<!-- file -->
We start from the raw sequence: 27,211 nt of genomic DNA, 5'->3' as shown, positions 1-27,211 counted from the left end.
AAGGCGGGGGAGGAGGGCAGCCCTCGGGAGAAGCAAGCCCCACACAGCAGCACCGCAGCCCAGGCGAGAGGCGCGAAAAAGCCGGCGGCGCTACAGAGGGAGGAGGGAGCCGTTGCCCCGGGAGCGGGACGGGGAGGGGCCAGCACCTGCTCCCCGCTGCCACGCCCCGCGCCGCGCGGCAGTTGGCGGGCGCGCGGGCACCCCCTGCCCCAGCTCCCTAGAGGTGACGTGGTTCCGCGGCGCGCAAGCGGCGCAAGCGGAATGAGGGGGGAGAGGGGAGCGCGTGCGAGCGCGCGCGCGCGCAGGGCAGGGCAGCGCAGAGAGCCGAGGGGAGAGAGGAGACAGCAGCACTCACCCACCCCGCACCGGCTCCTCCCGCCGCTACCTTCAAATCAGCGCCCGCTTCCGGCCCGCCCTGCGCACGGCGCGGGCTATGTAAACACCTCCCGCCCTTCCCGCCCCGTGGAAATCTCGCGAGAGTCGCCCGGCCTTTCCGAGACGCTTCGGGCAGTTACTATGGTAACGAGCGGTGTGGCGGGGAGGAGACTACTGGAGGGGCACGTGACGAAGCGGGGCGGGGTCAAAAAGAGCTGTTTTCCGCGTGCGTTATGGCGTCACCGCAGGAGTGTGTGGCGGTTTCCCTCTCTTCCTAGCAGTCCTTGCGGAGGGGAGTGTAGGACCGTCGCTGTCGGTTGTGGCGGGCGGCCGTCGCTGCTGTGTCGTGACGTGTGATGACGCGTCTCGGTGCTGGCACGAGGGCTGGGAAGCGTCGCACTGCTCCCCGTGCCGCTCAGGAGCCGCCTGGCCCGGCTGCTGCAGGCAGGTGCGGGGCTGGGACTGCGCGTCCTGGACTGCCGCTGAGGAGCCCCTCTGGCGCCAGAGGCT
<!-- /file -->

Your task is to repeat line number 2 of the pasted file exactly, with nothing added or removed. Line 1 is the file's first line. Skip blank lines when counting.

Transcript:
AAGGCGGGGGAGGAGGGCAGCCCTCGGGAGAAGCAAGCCCCACACAGCAGCACCGCAGCCCAGGCGAGAGGCGCGAAAAAGCCGGCGGCGCTACAGAGGGAGGAGGGAGCCGTTGCCCCGGGAGCGGGACGGGGAGGGGCCAGCACCTGCTCCCCGCTGCCACGCCCCGCGCCGCGCGGCAGTTGGCGGGCGCGCGGGCACCCCCTGCCCCAGCTCCCTAGAGGTGACGTGGTTCCGCGGCGCGCAAGCGGCGCAAGCGGAATGAGGGGGGAGAGGGGAGCGCGTGCGAGCGCGCGCGCGCGCAGGGCAGGGCAGCGCAGAGAGCCGAGGGGAGAGAGGAGACAGCAGCACTCACCCACCCCGCACCGGCTCCTCCCGCCGCTACCTTCAAATCAGCGCCCGCTTCCGGCCCGCCCTGCGCACGGCGCGGGCTATGTAAACACCTCCCGCCCTTCCCGCCCCGTGGAAATCTCGCGAGAGTCGCCCGGCCTTTCCGAGACGCTTCGGGCAGTTACTATGGTAACGAGCGGTGTGGCGGGGAGGAGACTACTGGAGGGGCACGTGACGAAGCGGGGCGGGGTCAAAAAGAGCTGTTTTCCGCGTGCGTTATGGCGTCACCGCAGGAGTGTGTGGCGGTTTCCCTCTCTTCCTAGCAGTCCTTGCGGAGGGGAGTGTAGGACCGTCGCTGTCGGTTGTGGCGGGCGGCCGTCGCTGCTGTGTCGTGACGTGTGATGACGCGTCTCGGTGCTGGCACGAGGGCTGGGAAGCGTCGCACTGCTCCCCGTGCCGCTCAGGAGCCGCCTGGCCCGGCTGCTGCAGGCAGGTGCGGGGCTGGGACTGCGCGTCCTGGACTGCCGCTGAGGAGCCCCTCTGGCGCCAGAGGCT